Species interactions can shift the response of a maerl bed community to ocean acidification and warming

Predicted ocean acidification and warming are likely to have major implications for marine organisms, especially marine calcifiers. However, little information is available on the response of marine communities as a whole to predicted changes. Here, we experimentally examined the combined effects of temperature and partial pressure of carbon dioxide (pCO2) increases on the response of maerl bed assemblages, composed of living and dead thalli of the free-living coralline alga Lithothamnion corallioides, epiphytic fleshy algae, and grazer species. Two three-month experiments were performed in the winter and summer seasons in mesocosms with four different combinations of pCO2 (ambient and high pCO2) and temperature (ambient and +3 °C). The response of maerl assemblages was assessed using metabolic measurements at the species and assemblage scales. Gross primary production and respiration of assemblages were enhanced by high pCO2 conditions in the summer. This positive effect was attributed to the increase in epiphyte biomass, which benefited from higher CO2 concentrations for growth and primary production. Conversely, high pCO2 drastically decreased the calcification rates in assemblages. This response can be attributed to the decline in calcification rates of living L. corallioides due to acidification as well as increased dissolution of dead L. corallioides. Future changes in pCO2 and temperature are likely to promote the development of non-calcifying algae to the detriment of the engineer species L. corallioides. The development of fleshy algae may be modulated by the ability of grazers to regulate epiphyte growth. However, our results suggest that predicted changes will negatively affect the metabolism of grazers and potentially their ability to control epiphyte abundance. Here, we demonstrate that the response of marine communities to climate change will depend on the direct effects on species physiology and the indirect effects due to shifts in species interactions. This double, interdependent response underlines the importance of examining community-level processes, which integrate species interactions, to better understand the impact of global change on marine ecosystems.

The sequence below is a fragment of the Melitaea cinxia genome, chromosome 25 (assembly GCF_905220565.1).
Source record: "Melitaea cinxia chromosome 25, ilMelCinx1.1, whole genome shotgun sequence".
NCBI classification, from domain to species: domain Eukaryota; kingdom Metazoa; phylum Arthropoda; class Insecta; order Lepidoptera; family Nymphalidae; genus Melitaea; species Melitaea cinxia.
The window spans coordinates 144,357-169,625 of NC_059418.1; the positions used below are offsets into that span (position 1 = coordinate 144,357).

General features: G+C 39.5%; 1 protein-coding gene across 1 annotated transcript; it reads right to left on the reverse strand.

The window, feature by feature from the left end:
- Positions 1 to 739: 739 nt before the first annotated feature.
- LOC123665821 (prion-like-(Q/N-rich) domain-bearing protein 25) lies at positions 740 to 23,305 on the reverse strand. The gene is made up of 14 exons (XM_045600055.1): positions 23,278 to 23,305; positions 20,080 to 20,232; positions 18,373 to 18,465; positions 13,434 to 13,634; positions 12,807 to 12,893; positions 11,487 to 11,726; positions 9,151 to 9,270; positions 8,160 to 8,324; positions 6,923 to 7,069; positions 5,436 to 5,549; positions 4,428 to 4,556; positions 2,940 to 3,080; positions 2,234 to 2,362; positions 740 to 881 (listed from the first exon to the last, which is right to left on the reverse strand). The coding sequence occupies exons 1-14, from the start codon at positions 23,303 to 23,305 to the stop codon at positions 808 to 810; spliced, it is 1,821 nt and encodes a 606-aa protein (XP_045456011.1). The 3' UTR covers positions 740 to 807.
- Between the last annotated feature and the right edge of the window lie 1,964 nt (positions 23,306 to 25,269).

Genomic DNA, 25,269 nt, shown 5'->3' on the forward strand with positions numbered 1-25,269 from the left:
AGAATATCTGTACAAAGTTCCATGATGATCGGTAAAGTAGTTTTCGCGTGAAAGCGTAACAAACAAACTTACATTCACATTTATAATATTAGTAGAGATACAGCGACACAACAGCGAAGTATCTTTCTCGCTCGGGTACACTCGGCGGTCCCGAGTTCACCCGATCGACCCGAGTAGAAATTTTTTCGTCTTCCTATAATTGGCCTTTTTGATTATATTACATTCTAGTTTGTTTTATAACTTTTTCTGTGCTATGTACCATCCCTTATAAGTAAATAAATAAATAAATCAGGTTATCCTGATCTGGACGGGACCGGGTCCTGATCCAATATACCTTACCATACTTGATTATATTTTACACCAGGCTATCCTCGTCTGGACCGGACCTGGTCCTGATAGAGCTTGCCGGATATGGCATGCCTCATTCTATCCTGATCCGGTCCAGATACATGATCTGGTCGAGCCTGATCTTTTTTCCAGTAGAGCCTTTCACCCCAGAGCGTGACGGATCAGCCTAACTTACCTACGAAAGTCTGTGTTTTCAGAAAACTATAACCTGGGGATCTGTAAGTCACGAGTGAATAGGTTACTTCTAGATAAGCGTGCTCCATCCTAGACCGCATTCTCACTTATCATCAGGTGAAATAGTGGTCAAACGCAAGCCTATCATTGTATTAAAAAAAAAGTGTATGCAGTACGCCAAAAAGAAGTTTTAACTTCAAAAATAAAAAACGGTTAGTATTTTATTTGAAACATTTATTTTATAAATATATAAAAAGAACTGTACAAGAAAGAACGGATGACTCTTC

Legrand E., Riera P., Lutier M., Coudre, J., Grall J. & Martin S., 2017. Species interactions can shift the response of a maerl bed community to ocean acidification and warming. Biogeosciences Discussions 1-36. Article.


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